My counter-view (sitting, between product and customer).
Product have made something that's not quite right. We ask them to fix it. They don't want to, as they're adding the latest shiny new feature instead.
This makes sense to them, shiney got given budget, fixing something would mean them admitting they screwed up before and there'll be a teensy bit less shiny/budget. They don't like doing that.
So, I have to fix it. I can't charge the customer more, I can't internally pay product less, so I just got myself some additional work.
I can then repeat this process for each customer - or hope that product pick up the fix/feature and integrate it.
This second favoured option whilst easiest for me, sticks in the craw a bit as it's not really motivating product to actually make what we need - throw something out the door, and it'll get fixed if we missed anything important.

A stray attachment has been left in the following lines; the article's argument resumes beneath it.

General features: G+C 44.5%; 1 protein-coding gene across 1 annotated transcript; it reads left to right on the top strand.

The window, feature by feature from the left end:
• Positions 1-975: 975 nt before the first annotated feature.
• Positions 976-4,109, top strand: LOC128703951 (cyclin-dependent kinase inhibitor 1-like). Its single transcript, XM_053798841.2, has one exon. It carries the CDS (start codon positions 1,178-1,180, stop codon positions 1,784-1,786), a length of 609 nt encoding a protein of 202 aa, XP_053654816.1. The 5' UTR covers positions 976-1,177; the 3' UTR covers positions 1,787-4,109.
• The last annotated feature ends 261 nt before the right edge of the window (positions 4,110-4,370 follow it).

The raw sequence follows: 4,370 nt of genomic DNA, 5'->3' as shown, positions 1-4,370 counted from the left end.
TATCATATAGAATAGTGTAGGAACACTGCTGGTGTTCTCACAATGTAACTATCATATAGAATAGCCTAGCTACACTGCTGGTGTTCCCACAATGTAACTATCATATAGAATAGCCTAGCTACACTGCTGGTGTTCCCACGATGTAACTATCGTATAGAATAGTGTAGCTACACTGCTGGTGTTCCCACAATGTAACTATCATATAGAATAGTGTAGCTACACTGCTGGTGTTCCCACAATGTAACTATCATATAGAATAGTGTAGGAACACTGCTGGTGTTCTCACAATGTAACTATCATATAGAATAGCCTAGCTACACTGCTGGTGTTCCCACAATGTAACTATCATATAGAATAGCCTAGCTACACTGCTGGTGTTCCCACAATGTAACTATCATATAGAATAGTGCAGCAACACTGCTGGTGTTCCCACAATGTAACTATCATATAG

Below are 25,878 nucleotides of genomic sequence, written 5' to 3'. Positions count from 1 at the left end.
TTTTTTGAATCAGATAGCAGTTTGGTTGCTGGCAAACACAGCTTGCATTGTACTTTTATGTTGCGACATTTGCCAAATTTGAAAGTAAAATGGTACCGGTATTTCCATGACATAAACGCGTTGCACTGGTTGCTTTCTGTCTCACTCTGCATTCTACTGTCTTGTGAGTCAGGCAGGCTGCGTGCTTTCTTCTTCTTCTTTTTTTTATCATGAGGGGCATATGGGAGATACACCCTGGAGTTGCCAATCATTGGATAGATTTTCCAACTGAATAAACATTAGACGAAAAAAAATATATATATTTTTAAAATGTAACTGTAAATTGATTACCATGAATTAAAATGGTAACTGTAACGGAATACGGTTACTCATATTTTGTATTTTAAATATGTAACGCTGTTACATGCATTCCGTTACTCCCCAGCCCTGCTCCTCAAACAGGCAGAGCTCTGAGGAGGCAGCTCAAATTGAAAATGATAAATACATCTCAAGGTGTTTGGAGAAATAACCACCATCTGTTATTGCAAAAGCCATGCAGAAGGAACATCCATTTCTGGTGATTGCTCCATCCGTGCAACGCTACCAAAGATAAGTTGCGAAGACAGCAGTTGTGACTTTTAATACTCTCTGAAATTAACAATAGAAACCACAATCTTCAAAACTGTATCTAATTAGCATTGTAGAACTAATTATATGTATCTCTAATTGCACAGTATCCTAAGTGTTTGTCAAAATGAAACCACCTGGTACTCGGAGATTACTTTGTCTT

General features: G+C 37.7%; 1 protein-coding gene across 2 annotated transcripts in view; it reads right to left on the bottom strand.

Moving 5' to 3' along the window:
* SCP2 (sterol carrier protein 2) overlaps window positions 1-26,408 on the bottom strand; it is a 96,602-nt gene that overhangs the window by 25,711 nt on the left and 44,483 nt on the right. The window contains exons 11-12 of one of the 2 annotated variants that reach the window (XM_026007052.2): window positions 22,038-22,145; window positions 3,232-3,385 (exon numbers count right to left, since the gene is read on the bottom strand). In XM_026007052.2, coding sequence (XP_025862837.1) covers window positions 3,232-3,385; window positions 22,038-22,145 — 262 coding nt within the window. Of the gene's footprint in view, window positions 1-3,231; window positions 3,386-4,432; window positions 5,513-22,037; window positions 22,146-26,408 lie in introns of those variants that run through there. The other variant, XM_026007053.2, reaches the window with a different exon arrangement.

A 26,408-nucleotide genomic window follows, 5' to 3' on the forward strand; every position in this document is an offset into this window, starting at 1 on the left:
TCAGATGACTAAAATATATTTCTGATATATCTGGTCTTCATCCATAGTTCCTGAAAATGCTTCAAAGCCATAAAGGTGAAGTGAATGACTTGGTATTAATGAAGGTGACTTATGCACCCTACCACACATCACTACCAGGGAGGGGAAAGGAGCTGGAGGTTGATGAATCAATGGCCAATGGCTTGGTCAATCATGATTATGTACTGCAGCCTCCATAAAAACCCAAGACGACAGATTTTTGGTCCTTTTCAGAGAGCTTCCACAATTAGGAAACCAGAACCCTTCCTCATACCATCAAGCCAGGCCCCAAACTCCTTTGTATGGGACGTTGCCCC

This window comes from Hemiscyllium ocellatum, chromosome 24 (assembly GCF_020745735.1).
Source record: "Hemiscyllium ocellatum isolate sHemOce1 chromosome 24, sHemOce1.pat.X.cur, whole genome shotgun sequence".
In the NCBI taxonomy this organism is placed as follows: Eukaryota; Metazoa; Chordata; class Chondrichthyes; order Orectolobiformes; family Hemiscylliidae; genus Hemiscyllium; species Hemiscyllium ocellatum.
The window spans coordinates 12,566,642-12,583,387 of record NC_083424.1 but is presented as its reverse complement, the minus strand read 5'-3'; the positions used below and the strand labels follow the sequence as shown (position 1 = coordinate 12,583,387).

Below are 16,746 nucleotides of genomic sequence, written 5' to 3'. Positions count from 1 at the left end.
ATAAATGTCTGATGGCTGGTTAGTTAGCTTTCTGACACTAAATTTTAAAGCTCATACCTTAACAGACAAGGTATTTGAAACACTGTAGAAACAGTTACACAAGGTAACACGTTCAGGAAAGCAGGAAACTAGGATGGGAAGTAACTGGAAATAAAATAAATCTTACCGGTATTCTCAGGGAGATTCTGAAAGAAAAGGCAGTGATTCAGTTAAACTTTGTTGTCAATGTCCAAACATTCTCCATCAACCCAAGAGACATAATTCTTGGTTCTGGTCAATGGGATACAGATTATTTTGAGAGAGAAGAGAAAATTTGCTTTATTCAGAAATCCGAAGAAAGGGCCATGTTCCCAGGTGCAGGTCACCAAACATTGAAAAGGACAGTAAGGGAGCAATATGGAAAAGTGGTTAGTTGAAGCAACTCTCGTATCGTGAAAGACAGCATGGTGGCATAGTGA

Now, obviously you get to point when you lose your rag a bit - and tell the customer it's all borked, tell them to escalate it, and sit back as product fixes product. This can only be used rarely, too often and the customer twigs it's all messed up internally.
A better alternative, and something we seem to be moving towards, is to slice the company the other way - Take chunks of sales, site, delivery, support, product to create a 'functional slice' through all of them. Common purpose, common(ish) pot of money - "We" have a problem, "We" need to fix, or our whole slice is screwed (and the multi-VP shit will rain down equally on all of us).
Above still isn't perfect (more services, than product) but even as a small step, if you get product closer to the customer it improves. Not just people feel more involved in actually providing a solution, but helps shape the product roadmap - These aren't just new "Shiny Features" - They're "A Shiny feature we know if we add to the product, has landed us all another million dollars in the next release".
I guess if I had to sum it up, it's just being more open and then trying to align all the interests. People want to do a good job, but asking them to sacrifice themselves to do something they'll never be rewarded for just demeans and pisses them off, which leads to resentment, which leads to the internal barriers, fiefdoms and all the rest.